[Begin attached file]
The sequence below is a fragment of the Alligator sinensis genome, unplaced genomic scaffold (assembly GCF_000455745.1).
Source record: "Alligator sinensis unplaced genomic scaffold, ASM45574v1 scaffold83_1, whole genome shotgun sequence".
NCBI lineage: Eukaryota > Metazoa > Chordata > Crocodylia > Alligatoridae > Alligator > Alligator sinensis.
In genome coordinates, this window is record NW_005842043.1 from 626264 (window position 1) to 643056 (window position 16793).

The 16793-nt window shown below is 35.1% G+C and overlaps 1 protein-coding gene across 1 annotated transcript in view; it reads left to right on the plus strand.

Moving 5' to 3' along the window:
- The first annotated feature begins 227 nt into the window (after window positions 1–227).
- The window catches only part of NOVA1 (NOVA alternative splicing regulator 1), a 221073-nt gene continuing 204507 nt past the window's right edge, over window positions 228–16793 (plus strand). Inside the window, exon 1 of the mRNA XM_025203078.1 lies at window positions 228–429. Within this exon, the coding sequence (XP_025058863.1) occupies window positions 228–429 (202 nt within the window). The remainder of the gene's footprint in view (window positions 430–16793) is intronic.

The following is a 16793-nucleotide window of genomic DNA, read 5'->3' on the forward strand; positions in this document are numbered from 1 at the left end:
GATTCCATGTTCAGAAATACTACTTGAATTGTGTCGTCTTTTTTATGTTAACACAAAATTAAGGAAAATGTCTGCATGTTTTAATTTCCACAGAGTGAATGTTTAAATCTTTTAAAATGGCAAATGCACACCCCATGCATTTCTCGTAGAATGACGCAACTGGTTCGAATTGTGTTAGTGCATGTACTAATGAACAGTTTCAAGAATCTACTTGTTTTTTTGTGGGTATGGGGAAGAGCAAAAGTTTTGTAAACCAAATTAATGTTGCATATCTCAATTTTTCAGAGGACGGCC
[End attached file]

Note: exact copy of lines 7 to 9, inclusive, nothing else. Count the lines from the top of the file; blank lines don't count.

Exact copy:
- The first annotated feature begins 227 nt into the window (after window positions 1–227).
- The window catches only part of NOVA1 (NOVA alternative splicing regulator 1), a 221073-nt gene continuing 204507 nt past the window's right edge, over window positions 228–16793 (plus strand). Inside the window, exon 1 of the mRNA XM_025203078.1 lies at window positions 228–429. Within this exon, the coding sequence (XP_025058863.1) occupies window positions 228–429 (202 nt within the window). The remainder of the gene's footprint in view (window positions 430–16793) is intronic.

The following is a 16793-nucleotide window of genomic DNA, read 5'->3' on the forward strand; positions in this document are numbered from 1 at the left end: